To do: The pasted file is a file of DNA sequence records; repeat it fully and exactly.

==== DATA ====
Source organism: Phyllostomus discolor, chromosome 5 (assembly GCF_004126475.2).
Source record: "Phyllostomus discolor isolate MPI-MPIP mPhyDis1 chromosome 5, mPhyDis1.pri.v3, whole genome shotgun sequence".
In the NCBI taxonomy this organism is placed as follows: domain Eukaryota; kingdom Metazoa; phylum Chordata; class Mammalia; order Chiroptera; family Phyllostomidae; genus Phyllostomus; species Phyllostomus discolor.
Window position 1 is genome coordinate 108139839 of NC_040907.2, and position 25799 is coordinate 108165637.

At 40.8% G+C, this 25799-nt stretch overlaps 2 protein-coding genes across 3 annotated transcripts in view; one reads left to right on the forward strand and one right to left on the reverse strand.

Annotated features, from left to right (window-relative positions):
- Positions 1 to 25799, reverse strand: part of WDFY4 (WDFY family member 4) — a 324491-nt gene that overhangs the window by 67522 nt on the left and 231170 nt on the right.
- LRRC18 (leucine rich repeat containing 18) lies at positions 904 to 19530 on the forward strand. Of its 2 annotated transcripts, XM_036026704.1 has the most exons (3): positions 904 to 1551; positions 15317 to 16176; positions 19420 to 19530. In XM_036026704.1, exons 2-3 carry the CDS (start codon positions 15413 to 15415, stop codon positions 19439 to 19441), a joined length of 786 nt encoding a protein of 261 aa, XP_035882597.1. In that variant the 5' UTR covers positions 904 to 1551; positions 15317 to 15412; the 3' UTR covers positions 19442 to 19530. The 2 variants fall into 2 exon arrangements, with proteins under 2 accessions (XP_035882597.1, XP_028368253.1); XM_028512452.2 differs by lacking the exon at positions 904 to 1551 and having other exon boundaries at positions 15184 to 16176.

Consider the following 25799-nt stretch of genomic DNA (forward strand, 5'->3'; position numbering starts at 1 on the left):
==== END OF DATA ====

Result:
Source organism: Phyllostomus discolor, chromosome 5 (assembly GCF_004126475.2).
Source record: "Phyllostomus discolor isolate MPI-MPIP mPhyDis1 chromosome 5, mPhyDis1.pri.v3, whole genome shotgun sequence".
In the NCBI taxonomy this organism is placed as follows: domain Eukaryota; kingdom Metazoa; phylum Chordata; class Mammalia; order Chiroptera; family Phyllostomidae; genus Phyllostomus; species Phyllostomus discolor.
Window position 1 is genome coordinate 108139839 of NC_040907.2, and position 25799 is coordinate 108165637.

At 40.8% G+C, this 25799-nt stretch overlaps 2 protein-coding genes across 3 annotated transcripts in view; one reads left to right on the forward strand and one right to left on the reverse strand.

Annotated features, from left to right (window-relative positions):
- Positions 1 to 25799, reverse strand: part of WDFY4 (WDFY family member 4) — a 324491-nt gene that overhangs the window by 67522 nt on the left and 231170 nt on the right.
- LRRC18 (leucine rich repeat containing 18) lies at positions 904 to 19530 on the forward strand. Of its 2 annotated transcripts, XM_036026704.1 has the most exons (3): positions 904 to 1551; positions 15317 to 16176; positions 19420 to 19530. In XM_036026704.1, exons 2-3 carry the CDS (start codon positions 15413 to 15415, stop codon positions 19439 to 19441), a joined length of 786 nt encoding a protein of 261 aa, XP_035882597.1. In that variant the 5' UTR covers positions 904 to 1551; positions 15317 to 15412; the 3' UTR covers positions 19442 to 19530. The 2 variants fall into 2 exon arrangements, with proteins under 2 accessions (XP_035882597.1, XP_028368253.1); XM_028512452.2 differs by lacking the exon at positions 904 to 1551 and having other exon boundaries at positions 15184 to 16176.

Consider the following 25799-nt stretch of genomic DNA (forward strand, 5'->3'; position numbering starts at 1 on the left):